Sep 23, 2014
Home | Tools| Events| Blogs| Discussions Sign UpLogin

You Planted Late. Will You Harvest Late?

September 28, 2013
By: Ben Potter, AgWeb.com Social Media and Innovation Editor google + 
BP1 1944
  

 Considering the historically early planted crop last year, many farmers were anxious this spring’s oft-delayed planting season due to cooler temperatures and abundant rainfall throughout April and May in much of the Midwest. But will that late-planted crop lead to a late harvest? Not necessarily, explains Burrus Hybrids agronomist Matt Montgomery.

"Can we really say that late planting equals a late harvest – is there a relationship?" Montgomery wondered. So he and the Burrus agronomy team reviewed 17 years of planting, harvest and growing degree data from the USDA and the Midwestern Regional Climate Center. They found no significant relationship with the percent of corn planted by late May corresponding with a harvest being classified as early, average or late.

"Seventy percent of corn has typically gone through the combine by mid to late October regardless of the pace of planting," Montgomery says. "In a couple of cases, a faster planting pace even matched up with later harvest dates. We just cannot state that late planting absolutely will mean a late harvest."

Too many other factors are at play, Montgomery says – planting date just tells a small part of the story. Growing degree day accumulation is probably a better predictor of harvest date, he says.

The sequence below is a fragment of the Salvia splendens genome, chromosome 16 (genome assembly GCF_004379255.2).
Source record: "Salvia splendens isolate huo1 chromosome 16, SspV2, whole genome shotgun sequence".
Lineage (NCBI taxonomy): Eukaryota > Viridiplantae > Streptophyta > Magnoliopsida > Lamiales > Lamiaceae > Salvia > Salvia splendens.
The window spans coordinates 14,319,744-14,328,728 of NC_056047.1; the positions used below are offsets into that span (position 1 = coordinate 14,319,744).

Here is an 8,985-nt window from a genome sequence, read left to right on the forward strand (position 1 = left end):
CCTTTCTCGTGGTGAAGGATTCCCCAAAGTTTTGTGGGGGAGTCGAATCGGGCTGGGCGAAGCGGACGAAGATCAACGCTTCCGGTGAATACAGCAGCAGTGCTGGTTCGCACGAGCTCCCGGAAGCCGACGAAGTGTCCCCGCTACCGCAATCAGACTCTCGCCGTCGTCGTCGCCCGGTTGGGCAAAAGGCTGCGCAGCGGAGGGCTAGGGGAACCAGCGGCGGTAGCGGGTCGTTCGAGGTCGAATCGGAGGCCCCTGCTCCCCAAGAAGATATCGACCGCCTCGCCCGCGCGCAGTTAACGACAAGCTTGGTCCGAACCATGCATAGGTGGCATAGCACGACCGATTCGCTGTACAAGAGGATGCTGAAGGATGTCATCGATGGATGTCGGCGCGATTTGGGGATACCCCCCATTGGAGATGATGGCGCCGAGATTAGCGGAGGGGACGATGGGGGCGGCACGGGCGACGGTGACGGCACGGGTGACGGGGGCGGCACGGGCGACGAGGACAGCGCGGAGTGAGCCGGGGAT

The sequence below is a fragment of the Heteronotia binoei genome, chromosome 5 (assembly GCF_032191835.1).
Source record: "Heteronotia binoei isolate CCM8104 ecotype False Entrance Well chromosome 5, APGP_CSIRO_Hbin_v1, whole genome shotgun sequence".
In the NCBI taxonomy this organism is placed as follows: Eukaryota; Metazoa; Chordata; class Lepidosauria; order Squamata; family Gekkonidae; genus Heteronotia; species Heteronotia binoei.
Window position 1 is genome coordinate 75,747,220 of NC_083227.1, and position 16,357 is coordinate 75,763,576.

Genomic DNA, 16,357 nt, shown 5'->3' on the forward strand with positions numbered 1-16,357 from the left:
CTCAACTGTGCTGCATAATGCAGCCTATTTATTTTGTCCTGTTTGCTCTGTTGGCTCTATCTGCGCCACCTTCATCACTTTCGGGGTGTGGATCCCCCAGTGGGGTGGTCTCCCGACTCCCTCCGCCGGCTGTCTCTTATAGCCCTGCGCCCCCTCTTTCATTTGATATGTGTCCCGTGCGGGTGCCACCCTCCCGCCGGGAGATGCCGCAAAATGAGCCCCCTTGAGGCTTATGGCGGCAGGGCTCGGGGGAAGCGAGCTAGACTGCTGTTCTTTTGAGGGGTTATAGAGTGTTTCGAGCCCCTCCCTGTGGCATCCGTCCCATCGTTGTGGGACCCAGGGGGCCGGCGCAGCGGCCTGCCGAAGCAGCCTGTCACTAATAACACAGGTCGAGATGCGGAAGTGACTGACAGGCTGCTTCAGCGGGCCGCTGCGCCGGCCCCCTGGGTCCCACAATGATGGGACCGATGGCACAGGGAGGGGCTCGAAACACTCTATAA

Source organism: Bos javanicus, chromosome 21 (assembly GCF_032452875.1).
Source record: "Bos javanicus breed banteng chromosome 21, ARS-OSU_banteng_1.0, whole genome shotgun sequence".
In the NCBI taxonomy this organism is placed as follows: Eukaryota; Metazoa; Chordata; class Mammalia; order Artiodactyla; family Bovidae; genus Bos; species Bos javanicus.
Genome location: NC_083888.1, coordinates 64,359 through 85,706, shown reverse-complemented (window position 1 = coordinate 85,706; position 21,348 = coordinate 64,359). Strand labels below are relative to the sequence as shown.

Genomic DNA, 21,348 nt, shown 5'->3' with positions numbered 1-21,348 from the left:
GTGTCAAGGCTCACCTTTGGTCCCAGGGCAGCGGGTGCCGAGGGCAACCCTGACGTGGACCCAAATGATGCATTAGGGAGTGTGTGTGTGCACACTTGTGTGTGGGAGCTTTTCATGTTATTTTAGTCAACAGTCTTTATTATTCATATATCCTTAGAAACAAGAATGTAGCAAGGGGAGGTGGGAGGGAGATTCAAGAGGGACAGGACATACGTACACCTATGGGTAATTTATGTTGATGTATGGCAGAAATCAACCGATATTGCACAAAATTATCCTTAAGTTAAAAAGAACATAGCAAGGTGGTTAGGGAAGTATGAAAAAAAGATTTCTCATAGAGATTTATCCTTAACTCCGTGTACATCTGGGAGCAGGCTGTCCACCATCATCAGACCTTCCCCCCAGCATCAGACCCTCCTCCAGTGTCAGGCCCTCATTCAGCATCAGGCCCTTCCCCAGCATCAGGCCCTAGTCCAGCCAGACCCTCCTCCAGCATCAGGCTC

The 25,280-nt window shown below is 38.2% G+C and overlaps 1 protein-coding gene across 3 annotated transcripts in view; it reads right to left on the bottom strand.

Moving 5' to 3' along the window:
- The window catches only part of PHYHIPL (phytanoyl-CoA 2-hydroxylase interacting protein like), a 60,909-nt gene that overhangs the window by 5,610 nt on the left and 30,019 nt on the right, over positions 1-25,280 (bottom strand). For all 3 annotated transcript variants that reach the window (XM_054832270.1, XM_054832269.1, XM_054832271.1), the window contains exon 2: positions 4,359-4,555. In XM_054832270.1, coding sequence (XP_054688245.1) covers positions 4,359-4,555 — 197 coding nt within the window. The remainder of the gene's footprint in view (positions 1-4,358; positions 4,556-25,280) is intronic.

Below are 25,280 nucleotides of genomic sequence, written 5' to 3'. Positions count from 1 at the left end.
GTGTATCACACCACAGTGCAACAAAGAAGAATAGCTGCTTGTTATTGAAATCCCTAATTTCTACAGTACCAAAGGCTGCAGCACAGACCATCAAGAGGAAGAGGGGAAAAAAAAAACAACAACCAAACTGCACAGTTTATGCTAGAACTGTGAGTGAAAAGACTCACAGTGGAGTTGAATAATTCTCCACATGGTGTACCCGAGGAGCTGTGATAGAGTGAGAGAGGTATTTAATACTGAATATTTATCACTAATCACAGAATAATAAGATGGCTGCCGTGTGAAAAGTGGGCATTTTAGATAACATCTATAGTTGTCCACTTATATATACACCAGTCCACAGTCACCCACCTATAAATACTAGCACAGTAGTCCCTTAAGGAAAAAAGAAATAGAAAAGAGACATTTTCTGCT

"The relationship between accumulated growing degree days and harvest date is significant," he says. "The degree days accumulated by mid-July and early August make a tremendous difference in when combines roll through the field."

Many areas did indeed catch up this summer, but Climate Corp reported that the corn crop in the Dakotas, Wisconsin and Iowa would require a stretch of unusually warm weather to help it catch up so it can reach maturity before fall’s first killing freeze.

Your corn needs a variable amount of GDU accumulation, depending on the maturity of your hybrids—the typical requirement ranges from 2,400 to 2,800 units. Bottom line—an average harvest pace is still a very real possibility. Calculate how many GDUs your fields have accumulated and know how many GDUs your hybrids still need before hitting the panic button.

So don’t fret just yet, Montgomery says – an average harvest pace is still a very real possibility, even for those who planted late.

See Comments

RELATED TOPICS: Corn, Crops

 

MARKETS

CROPSLIVESTOCKFINANCEENERGYMETALS
Market Data provided by Barchart.com
Enter Zip Code below to view live local results:
bayer
 
 
The Home Page of Agriculture
© 2014 Farm Journal, Inc. All Rights Reserved|Web site design and development by AmericanEagle.com|Site Map|Privacy Policy|Terms & Conditions